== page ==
5
$\begingroup$

I have what would be a straightforward mixed-integer linear programming problem, except for the fact that some of the constraints are of the form $f(x_1,x_2,x_3,\ldots,x_n) < c$, where $f$ is 'take the maximum of the largest coordinate and the sum of all the smaller ones'

In lisp:

(defn f [& l]
  (let [sl (reverse (sort l))]
    (max (first sl) (reduce + (rest sl)))))

(f 1 2 3 4 5) -> 10

In three dimensions e.g. I think I can rephrase this for e.g. $f<10$ as

(defn constraint [x,y,z]
  (or
   (and (<= x 10)
        (<= (+ y z) 10))
   (and (<= y 10)
        (<= (+ x z) 10))
   (and (<= z 10)
        (<= (+ x y) 10))))

Which is clearly the union of $3$ (or $n$) convex objects (prisms).

Is there a name for this type of constraint? Are there techniques and packages for solving these kinds of problems?

$\endgroup$
  • $\begingroup$ Please use mathematical notation to explain the constraint that you're trying to achieve. $\endgroup$ – Brian Borchers Mar 6 at 0:58
  • $\begingroup$ I don't know how! Even to write the first version. The second one would be easy in TeX, can I just type that in here? $\endgroup$ – John Lawrence Aspden Mar 6 at 15:28
  • 2
    $\begingroup$ Stackexchange uses MathJax to implement LaTeX equations. $\endgroup$ – Brian Borchers Mar 6 at 17:04
4
$\begingroup$

I would call the constraint "upper- and lower-bounds on the maximum element." Note that you are actually dealing with two separate constraints. Define the max element function as follows $$ \max:\mathbb{R}^{n}\to\mathbb{R}\qquad\max(x)\equiv\max_{i\in\{1,\ldots,n\}}x_{n}. $$ Your first constraint is "take the max element and ensure that it is less than $c$": $$ \max(x)<c,\tag{1} $$ while the second is "take the sum, subtract the max element, and ensure that the result is less than $c$": $$ \mathbf{1}^{T}x-\max(x)<c,\tag{2} $$ where $\mathbf{1}=[1,\ldots,1]^{T}$ is the usual column vector of ones. Observe that (1) is a convex upper-bound on $\max(x)$ while (2) is a nonconvex lower-bound.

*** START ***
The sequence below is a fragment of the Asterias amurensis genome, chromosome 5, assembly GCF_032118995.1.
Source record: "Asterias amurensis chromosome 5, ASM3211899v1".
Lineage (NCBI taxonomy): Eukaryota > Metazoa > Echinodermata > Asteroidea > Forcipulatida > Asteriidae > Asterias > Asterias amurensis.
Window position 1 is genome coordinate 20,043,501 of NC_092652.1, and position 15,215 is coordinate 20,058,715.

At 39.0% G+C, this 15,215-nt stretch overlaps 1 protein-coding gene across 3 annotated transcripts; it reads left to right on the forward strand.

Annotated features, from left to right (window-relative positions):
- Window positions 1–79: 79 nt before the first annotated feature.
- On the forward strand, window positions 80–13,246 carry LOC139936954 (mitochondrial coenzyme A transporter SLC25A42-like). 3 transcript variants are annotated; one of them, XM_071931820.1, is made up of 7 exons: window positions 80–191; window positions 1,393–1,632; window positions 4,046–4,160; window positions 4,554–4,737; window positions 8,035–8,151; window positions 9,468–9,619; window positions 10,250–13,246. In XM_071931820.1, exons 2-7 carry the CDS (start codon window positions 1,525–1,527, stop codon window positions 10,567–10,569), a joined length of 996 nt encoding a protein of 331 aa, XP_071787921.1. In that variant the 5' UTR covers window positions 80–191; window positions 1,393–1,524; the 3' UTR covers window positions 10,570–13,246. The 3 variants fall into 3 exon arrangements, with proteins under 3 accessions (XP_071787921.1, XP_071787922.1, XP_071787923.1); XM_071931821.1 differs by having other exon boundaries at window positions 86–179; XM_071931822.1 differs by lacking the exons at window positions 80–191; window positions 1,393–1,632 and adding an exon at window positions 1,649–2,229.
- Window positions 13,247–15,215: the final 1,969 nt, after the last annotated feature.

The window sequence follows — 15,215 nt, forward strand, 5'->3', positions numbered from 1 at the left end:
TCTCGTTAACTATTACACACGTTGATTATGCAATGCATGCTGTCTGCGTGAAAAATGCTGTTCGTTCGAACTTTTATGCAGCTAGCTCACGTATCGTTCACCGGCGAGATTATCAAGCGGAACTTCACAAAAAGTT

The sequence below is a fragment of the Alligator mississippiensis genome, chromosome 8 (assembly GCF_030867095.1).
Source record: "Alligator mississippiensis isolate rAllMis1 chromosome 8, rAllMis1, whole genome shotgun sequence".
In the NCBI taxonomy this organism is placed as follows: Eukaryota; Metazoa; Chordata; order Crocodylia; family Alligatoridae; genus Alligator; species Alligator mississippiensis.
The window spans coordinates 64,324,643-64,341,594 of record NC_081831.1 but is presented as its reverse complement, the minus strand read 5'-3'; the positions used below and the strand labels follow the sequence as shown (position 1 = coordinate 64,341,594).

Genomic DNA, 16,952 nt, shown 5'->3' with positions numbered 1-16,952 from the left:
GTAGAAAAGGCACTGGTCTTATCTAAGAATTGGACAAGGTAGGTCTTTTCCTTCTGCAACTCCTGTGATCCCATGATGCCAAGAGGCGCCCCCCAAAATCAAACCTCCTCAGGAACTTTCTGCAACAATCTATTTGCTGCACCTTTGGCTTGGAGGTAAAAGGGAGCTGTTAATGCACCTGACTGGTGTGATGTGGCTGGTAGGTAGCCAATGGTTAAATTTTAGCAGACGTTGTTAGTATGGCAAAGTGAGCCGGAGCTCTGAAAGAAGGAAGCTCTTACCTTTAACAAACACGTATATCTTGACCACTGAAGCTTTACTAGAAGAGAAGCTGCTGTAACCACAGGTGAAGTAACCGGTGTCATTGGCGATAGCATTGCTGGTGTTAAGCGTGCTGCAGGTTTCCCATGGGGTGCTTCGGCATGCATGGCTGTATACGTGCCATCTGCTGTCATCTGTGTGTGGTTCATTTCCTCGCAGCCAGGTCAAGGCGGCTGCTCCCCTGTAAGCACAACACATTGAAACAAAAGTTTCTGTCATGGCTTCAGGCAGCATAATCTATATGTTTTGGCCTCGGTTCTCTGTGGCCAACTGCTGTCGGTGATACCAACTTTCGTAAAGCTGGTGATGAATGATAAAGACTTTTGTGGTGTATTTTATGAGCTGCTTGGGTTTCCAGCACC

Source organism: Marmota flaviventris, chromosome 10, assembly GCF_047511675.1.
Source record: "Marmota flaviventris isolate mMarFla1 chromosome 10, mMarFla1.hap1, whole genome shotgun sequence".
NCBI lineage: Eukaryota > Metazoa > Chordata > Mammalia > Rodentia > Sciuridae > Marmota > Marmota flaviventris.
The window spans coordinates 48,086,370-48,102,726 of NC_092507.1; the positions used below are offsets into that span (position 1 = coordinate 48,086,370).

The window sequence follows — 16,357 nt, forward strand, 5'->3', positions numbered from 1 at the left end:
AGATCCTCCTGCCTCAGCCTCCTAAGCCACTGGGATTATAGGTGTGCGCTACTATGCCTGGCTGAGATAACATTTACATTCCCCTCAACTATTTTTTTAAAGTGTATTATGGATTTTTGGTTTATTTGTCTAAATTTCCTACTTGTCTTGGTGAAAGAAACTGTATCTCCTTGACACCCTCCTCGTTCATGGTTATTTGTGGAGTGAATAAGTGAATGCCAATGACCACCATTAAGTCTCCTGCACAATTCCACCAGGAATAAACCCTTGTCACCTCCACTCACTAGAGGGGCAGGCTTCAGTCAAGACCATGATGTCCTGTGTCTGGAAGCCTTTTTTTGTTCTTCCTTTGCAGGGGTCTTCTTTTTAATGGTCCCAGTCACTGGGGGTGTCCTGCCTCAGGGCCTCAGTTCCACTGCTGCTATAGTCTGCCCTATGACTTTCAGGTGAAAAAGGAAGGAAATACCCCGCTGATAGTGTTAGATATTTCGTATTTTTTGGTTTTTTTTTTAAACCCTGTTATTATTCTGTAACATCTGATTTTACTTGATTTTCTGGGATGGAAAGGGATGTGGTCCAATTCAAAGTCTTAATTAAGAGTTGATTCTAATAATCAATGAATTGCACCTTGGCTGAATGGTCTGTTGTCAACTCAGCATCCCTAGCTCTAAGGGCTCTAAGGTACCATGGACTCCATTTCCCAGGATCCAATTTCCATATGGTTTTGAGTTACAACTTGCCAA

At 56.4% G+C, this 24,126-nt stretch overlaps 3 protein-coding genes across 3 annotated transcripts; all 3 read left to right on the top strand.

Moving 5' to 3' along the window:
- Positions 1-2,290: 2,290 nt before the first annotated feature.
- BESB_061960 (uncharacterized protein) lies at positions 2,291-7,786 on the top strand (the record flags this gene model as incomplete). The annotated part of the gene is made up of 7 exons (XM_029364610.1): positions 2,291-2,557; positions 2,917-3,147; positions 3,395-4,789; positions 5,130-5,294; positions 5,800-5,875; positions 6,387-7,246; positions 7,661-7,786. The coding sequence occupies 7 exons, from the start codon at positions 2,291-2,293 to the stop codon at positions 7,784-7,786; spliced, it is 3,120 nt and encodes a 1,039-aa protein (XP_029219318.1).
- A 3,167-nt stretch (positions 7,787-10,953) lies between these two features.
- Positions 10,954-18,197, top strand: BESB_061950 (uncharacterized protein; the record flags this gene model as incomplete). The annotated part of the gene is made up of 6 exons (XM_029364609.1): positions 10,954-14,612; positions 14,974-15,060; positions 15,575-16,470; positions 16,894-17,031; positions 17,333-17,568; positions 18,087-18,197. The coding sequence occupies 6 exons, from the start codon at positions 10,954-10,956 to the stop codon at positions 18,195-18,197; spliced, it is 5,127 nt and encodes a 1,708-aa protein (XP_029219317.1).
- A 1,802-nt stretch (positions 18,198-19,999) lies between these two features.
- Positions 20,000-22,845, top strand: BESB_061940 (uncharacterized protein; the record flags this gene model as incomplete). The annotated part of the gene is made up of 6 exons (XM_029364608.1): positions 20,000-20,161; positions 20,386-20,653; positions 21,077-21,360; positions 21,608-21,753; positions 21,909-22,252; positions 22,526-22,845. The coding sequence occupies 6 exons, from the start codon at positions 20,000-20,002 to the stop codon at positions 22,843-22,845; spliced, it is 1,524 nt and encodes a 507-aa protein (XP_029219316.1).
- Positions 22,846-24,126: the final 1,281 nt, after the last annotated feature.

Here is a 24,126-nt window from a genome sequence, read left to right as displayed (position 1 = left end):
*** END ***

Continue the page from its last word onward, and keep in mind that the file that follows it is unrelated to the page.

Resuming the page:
Such problems with a fixed upper-bound have a very elegant solution via the Big-M method. Let $M$ be an arbitrary large number that satisfies $\max(x)\le M$ for all possible choices of $x$. Then it is easy to verify that $$ \alpha=\max(x)\le M\quad\iff\quad\alpha\ge x\ge\alpha-(1-z)M,\quad\mathbf{1}^{T}z=1,\quad z\in\{0,1\}^{n}. $$ Using the above identity, we can implement (1) and (2) exactly as the following mixed integer constraints $$ f(x)<c\quad\iff\quad\begin{array}{c} \mathbf{1}^{T}x-c<\alpha<c\\ \alpha-(1-z)c\le x\le\alpha\\ \alpha\in\mathbb{R},\quad z\in\{0,1\}^{n} \end{array} $$ where we have conveniently used $c$ as the Big-M parameter.

$\endgroup$
  • $\begingroup$ Thank you so much! This looks brilliant. Is there a name for what you've just done or is it just obvious to someone with the relevant skills? $\endgroup$ – John Lawrence Aspden Mar 8 at 14:40
  • $\begingroup$ You're welcome! Yes, it's a standard technique in industrial engineering / operations research. The idea is to implement an "or" statement using binary variables. Our students can identify such transformations quickly only because we put them in the final exam! See e.g. slide 12 in ocw.mit.edu/courses/sloan-school-of-management/… $\endgroup$ – Richard Zhang Mar 8 at 18:00

Your Answer

By clicking “Post Your Answer”, you agree to our terms of service, privacy policy and cookie policy

Not the answer you're looking for? Browse other questions tagged or ask your own question.